I do read outside these three areas, though not as much. I’ve read a fair amount about motorcycle culture. I wouldn’t consider myself to have been an outlaw biker. I definitely was no 1%. But I enjoyed my years as a biker and I found the sub-culture pretty fascinating. I still read a few books about that world, including Ralph Barger’s Hell’s Angel. I devoured history when I was younger, particularly the history of ancient warfare, and World War II. I came close to becoming a history prof rather than a psychologist, and I would have specialized in WWII. But there’s only so many hours in the day and history has fallen off my radar for the most part in the past ten years.

What about you? What are some of your favorite nonfiction works, nonfiction areas?


Sidney said...

That is a great book by Block. I read his column in Writer's Digest religiously for years, and discovered the Matt Scudder series as the result of it plus a lot of his other work.

Charles Gramlich said...

Sidney, I discovered the Scudder series just about a year ago and am loving it. I've got several more to read.

Alex J. Cavanaugh said...

In non-fiction, most of my reading is Christian books, but one of the best non-fiction books I've read is The Perfect Storm.

Chris said...

As much as I love fiction, I think nonfiction has been the stuff that has inspired me the most over the last decade or so, and stayed with me. I read all kinds of it, but here are a few that I really enjoyed.

Sam Sheridan wrote a couple books on fighting and fighters; A Fighter's Heart and The Fighter's Mind.

Former journalist John Vaillant wrote two great books: The Golden Spruce and, one of my favorite books of the year, The Tiger.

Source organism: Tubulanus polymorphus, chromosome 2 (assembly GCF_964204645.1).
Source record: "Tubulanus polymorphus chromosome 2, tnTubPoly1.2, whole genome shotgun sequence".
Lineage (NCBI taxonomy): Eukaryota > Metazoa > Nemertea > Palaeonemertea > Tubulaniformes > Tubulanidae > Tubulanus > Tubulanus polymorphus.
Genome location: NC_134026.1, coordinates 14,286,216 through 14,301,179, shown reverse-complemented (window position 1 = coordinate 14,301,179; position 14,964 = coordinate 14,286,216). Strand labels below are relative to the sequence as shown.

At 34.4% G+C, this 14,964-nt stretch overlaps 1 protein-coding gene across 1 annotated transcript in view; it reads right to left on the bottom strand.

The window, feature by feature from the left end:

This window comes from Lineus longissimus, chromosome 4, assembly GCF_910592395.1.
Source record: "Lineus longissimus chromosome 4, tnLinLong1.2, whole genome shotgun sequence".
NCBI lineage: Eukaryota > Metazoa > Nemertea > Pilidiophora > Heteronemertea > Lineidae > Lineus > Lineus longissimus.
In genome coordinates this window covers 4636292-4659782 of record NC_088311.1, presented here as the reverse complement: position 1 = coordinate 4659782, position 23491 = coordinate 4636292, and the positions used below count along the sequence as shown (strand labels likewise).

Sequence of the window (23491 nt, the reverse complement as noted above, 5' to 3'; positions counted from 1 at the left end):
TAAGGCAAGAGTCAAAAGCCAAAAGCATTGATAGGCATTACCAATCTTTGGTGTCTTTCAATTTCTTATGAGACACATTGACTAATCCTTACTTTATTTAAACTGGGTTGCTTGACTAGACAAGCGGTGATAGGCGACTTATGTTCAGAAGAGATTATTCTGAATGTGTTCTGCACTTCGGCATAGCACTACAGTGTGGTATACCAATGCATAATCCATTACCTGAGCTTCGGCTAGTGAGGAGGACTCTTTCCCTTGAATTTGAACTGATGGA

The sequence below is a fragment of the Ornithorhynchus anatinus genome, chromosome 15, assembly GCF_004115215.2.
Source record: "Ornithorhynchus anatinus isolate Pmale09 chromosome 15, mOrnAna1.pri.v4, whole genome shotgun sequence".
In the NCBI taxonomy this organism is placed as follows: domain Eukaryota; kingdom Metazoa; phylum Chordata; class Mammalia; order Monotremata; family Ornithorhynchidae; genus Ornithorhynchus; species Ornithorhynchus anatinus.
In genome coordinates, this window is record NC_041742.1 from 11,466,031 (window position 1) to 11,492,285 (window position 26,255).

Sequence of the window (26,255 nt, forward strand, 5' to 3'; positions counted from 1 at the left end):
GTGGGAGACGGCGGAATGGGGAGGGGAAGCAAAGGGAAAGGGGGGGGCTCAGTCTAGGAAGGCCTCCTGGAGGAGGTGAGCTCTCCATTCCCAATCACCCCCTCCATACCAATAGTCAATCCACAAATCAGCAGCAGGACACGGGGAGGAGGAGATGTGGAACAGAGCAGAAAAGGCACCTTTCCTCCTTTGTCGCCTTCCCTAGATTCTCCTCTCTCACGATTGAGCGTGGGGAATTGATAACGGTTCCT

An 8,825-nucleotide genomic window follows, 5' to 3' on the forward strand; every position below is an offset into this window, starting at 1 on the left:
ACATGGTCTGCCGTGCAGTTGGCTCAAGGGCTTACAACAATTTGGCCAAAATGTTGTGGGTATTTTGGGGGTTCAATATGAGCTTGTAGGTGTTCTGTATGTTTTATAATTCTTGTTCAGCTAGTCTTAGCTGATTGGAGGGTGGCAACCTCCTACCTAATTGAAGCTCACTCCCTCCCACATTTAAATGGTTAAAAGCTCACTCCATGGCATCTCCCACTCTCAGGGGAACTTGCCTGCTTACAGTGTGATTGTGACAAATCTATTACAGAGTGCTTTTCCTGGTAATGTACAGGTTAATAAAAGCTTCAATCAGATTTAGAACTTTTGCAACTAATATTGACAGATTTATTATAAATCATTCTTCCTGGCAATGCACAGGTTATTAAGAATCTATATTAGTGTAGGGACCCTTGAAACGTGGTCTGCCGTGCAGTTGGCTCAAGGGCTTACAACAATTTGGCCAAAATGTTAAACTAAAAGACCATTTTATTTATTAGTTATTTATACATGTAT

I dig books about explorers and retracing their journeys. The Lost City of Z by David Grann is excellent, and I just read Crossing the Heart of Africa by Julian Smith. Have a couple more of these queued up as well.

Travel books in general I really like. I'm a fan of Paul Theroux, and Ian Frazier's Travels in Siberia was a recent read I enjoyed.

Man, I could go on and on.

Deka Black said...

My most liked nonfiction works... Hmmm All taht deal with the history of Cantabria, the region of Spain in which i was born. You know, The cantabri were so foerce August himself come to deal with the problem.

That, and radio. I LOVE radio, and is a thing i like to know about.

Travis Erwin said...

I've been immersed in writing nonfiction lately, from freelance football articles to creative non fiction of my Lettuce book. And I agree with you. Pay is better but fiction is much more fun. I hope to get back to it soon.

X. Dell said...

(1) Not only is Ashedit's portrait flattering, it's accurate. I wouldn't be lying if I said you were one of my favorite fiction writers. (Then again, I hardly read any fiction, so I don't know how much that says:-).